Gordon at the San Diego Comic-Con International in July 2011.
March 31, 1961|
Queens, New York, U.S.
Emmy for Outstanding Drama|
Emmy for Outstanding Writing
2012 Homeland: "Pilot Episode"
shared with Alex Gansa and Gideon Raff
|Spouse||Cami Gordon (3 children)|
Howard Gordon (born March 31, 1961) is an American television writer and producer.
He is well known for his work on the Fox action series 24 alongside the Showtime thriller Homeland, which he co-developed with Alex Gansa and Gideon Raff, and for the FX political drama Tyrant, which he co-developed with Craig Wright. He also produced the NBC science fiction thriller Awake.
Life and career
Gordon was born in Queens, New York City and graduated from Roslyn High School. He grew up in a Jewish family. After graduating from Princeton in 1984, Gordon came to Los Angeles with fellow filmmaker Alex Gansa to pursue a career in writing for television. Both broke into the industry with single episodes of ABC's Spenser: For Hire. Their Spenser work turned industry heads, and the pair joined the series Beauty and the Beast as staff writers, and were later named producers.
In 1990, the Gansa-Gordon team was signed to a two-year deal with Witt-Thomas Productions, during which they produced several pilots. One was an ABC project called Country Estates, which caught the attention of producer Chris Carter.
Soon after, Carter invited Gordon and Gansa to join The X-Files as supervising producers; Gordon wrote or co-wrote several scripts each season, before departing from the series in 1997 to pursue other projects.
After co-writing one episode of Buffy the Vampire Slayer, Gordon created his own show, the short-lived Strange World in 1999. Strange World went to seed 13 episodes in, but Gordon and Strange World writer Tim Minear's services were quickly snapped up by Buffy creator Joss Whedon on another project: Angel. After two years with Angel, Gordon jumped ship in 2001 for FOX's successful 24, where he would write several episodes in Seasons 1 & 2, then crafted the entire story arcs for Seasons 3 and 4. Gordon temporarily left 24 in the middle of the 2004 season to re-join Minear, this time as co-creator of another FOX series, The Inside. Despite The Inside 's cancellation and short run, talk circulated of including the two Minear-Gordon series, Strange World and The Inside, on a special DVD set sometime in 2006.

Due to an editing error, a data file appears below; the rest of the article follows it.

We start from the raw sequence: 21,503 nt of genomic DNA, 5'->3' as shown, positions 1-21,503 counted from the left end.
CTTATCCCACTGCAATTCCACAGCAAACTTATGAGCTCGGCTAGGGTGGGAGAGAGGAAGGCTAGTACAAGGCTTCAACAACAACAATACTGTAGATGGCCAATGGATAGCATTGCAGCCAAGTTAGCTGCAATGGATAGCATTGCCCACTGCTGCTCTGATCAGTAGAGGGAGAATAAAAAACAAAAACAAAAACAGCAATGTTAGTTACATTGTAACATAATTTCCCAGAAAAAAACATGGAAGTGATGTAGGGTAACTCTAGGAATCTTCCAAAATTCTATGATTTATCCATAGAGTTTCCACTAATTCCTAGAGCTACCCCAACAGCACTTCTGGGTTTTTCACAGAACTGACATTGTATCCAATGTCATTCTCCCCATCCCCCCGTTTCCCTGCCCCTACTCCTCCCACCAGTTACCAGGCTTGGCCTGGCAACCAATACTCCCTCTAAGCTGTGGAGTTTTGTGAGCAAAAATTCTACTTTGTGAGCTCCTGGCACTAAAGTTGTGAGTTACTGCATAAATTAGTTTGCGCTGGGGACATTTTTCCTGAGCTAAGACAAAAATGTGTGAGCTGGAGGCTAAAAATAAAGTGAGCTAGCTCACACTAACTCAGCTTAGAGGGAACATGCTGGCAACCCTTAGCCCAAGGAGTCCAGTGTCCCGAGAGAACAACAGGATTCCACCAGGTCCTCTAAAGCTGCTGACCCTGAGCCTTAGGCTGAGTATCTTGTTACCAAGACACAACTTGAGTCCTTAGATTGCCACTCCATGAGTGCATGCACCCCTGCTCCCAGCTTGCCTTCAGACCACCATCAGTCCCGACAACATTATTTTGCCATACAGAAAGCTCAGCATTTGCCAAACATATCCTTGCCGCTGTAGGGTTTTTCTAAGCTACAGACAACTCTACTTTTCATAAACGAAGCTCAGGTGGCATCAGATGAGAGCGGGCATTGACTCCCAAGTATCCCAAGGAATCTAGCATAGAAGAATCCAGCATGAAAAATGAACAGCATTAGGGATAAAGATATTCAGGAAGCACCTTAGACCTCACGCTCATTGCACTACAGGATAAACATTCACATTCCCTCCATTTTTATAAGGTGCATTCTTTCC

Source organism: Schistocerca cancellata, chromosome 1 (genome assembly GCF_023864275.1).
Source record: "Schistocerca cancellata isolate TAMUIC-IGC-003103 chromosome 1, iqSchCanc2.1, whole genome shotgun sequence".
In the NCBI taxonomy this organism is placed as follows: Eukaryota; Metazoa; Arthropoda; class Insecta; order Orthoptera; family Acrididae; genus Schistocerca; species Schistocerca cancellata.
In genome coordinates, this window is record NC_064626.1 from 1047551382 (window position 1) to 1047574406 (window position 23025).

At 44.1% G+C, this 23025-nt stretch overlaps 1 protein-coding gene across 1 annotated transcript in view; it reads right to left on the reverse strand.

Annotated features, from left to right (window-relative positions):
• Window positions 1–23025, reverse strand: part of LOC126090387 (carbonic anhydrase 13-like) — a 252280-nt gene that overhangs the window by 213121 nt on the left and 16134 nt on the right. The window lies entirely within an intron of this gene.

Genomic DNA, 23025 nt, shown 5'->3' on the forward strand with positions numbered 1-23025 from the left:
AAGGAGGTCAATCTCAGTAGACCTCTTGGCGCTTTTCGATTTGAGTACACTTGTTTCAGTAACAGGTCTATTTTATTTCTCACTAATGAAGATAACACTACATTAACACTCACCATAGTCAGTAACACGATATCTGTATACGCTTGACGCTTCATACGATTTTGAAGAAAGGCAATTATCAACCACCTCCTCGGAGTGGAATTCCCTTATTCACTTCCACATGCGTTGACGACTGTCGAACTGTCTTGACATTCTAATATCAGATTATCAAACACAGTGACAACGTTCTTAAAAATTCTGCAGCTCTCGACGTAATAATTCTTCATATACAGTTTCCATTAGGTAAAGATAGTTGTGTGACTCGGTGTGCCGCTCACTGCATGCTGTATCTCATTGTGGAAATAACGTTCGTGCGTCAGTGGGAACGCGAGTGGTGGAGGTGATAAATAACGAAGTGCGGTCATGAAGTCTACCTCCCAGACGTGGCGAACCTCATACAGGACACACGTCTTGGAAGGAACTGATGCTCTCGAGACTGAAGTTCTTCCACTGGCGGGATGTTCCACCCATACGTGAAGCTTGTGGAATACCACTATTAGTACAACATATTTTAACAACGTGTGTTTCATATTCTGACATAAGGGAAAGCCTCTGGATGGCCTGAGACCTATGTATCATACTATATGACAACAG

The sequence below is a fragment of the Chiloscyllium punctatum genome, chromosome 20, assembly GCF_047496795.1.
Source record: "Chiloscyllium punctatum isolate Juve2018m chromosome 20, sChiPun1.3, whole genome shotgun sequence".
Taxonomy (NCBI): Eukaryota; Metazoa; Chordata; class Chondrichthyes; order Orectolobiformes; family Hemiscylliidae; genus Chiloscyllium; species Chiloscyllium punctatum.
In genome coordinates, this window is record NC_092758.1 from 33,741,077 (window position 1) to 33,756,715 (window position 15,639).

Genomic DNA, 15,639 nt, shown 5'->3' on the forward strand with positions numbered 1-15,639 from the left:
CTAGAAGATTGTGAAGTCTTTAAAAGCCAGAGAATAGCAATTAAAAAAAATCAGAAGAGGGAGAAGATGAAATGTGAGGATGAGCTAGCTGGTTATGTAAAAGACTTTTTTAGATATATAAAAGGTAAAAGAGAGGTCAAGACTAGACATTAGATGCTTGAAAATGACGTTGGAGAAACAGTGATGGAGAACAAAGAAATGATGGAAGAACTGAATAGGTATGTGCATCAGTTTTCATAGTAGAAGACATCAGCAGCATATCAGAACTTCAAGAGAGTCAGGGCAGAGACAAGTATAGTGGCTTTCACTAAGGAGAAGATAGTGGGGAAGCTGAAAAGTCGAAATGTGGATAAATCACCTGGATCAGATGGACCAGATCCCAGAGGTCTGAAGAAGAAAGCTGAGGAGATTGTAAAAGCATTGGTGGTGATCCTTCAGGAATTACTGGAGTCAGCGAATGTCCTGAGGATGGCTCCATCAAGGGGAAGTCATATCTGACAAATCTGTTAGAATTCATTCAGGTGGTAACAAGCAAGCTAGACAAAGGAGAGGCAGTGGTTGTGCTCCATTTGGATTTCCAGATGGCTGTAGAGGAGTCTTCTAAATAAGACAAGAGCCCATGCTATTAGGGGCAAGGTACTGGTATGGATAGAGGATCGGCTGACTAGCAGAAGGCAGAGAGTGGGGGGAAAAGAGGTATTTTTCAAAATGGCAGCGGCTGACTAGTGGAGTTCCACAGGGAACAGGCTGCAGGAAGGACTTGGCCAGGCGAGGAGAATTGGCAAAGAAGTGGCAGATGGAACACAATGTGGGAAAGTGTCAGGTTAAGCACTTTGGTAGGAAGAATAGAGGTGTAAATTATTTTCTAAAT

In 2010, after finishing 24, Gordon began co-developing (along with Gideon Raff and Alex Gansa) the thriller Homeland for Showtime. Based on the Israeli series Prisoners of War, it centers on a woman (Claire Danes) who works for the CIA and is convinced a recently returned American prisoner of war (Damian Lewis) has been turned by al-Qaeda. The show premiered Sunday, October 2, 2011, at 10/9 central. It has been met with major critical acclaim and maintained a steady viewership rating throughout its first season. Showtime premiered its fourth season on October 5, 2014.
In 2012, he won the Primetime Emmy Award for Outstanding Writing for a Drama Series for writing the "Pilot" of Homeland and the series itself won the Primetime Emmy Award for Outstanding Drama Series.
In 2011, Gordon signed on to NBC's new Kyle Killen fantasy pilot Awake as an executive producer. When NBC picked the project up to series status, Gordon added writer and showrunner to his occupational duties on the show. The series only ran from March 1 to May 24, 2012 before it was cancelled.
Most recently, 2015 would see him working as an executive producer on the horror-drama series Second Chance for Fox Television Network. The pilot for Second Chance is based on a script written by Rand Ravich, who also worked as an executive producer on the series.
- List of Homeland episodes
- Rice, Lynette (September 23, 2012). "Emmys 2012: 'Homeland,' 'Modern Family' dominate awards". Entertainment Weekly. Retrieved September 23, 2012.
- "Fox Picks Up Frankenstein Pilot - Dread Central". Dread Central. 2015-01-21. Retrieved 2016-09-08.
- "[TV] Fox Orders "Frankenstein" Pilot - Bloody Disgusting!". Bloody Disgusting. 2015-01-21. Retrieved 2016-09-08.